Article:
They often carry lower interest rates than other loans, and payments can be deferred until you’re done with school and working again. Moreover, because theyare guaranteed by the government, they are need-based. Your credit history, credit score and other outstanding debt aren’t factors.
Private student loans are the next option. They usually carry lower interest rates than other types of debt and can also usually be deferred. But lenders will look at your credit history and credit score to determine whether and how much they will lend to you.
Rambo says that her adult clients often want to skip the hassle of student loans and instead use debt they’re already familiar with, such as a home equity loan or even credit cards. “I completely discourage this,” she says, because student loans can usually be deferred until you’re done with school and working again, whereas other debt will have to be paid back right away. And credit card debt is likely to be more expensive than student loans.
3. Consider On-campus Work
“Adult students make the best work-study candidates,” Rambo says. If you plan to take classes on a campus during the day and aren’t working full time, government-funded work-study can round out your aid package and be a good experience, too.
“You won’t be cleaning cafeteria trays. The point is to provide students with meaningful work, related to their course work if possible,” Rambo explains. So you might be doing administrative work in an academic department or helping out in the campus computer lab.
Even if work-study isn’t an option, the financial office can sometimes point you toward other part-time work around campus. Your boss will be used to working around class schedules and you’ll be near your classes and the library when you need to be.
4. Look Everywhere
“Leave no stone unturned” when it comes to hunting for scholarships, Gambosino says. Start with the government’s student aid website and Fastweb, which have searchable databases of scholarships. Look for those where the criteria doesn’t include being a high school senior. “A lot of scholarships require you be an ongoing student, so once you’re started taking classes, you qualify,” says Rambo.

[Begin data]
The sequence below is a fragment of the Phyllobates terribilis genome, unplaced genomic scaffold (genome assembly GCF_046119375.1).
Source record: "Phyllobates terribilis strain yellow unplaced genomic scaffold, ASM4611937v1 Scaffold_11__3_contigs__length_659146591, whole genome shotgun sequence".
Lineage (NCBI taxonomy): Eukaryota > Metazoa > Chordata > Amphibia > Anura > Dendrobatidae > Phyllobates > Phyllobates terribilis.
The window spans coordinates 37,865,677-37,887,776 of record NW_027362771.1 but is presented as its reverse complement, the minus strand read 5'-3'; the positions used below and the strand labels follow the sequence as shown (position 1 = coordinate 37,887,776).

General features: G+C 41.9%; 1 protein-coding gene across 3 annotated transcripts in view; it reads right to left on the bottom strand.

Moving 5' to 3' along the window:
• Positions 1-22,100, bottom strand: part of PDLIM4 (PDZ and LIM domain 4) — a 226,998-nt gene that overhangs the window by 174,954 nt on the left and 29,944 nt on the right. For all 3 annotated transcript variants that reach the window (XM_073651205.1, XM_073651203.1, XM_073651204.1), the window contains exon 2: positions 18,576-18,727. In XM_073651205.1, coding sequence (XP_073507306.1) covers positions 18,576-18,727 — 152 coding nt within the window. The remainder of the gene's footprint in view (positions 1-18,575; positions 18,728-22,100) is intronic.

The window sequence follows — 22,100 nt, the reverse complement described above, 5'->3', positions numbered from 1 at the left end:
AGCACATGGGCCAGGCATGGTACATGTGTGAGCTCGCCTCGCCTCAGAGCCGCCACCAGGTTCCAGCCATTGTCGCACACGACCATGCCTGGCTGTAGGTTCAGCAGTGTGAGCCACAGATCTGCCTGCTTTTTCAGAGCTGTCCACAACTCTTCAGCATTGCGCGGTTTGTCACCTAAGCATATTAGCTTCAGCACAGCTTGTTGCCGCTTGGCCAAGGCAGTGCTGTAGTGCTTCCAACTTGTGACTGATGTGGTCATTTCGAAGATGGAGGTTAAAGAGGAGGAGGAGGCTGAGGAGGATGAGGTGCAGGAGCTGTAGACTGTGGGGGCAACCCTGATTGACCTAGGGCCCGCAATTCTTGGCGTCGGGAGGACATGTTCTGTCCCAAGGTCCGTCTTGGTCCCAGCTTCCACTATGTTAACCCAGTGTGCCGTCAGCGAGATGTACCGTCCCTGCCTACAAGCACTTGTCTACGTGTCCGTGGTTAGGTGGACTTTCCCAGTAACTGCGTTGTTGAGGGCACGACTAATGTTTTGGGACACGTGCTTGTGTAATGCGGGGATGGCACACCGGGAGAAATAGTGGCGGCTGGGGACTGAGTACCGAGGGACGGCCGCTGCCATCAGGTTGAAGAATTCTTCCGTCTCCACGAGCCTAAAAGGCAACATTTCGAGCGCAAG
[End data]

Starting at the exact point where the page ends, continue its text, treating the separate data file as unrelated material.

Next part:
She advises looking into church and community groups, and researching scholarships within the academic departments or from sponsored by alumni at the college you plan to attend.
Schools with large adult-student populations might have aid directed at this group. For example, Columbus State Community College in Ohio had a three-year-long scholarship program specifically for adults 24 and older. It plans to extend it for another two years.
Gambosino also advises anyone who is working while going to school to find out if their employer offers any financial help for education. “Sometimes these programs are well publicized within a company and sometimes workers don’t know about them, so it pays to ask.”
5. Look for Ways to Lower the Costs
You can also look for ways to lower your costs. Community colleges and online programs are usually less expensive than four-year campus-based programs. Even if you feel you want or need that in-person experience and a four-year degree, you can do your first two years and complete your core requirements online or at a two-year school, then transfer your credits and complete your degree at a traditional college.
Some schools also offer accelerated programs, which might let you finish a four-year degree in three years or complete a bachelors and masters in five years instead of six. Cutting a year’s worth of tuition expenses out of the picture might be the best financial aid you can give yourself.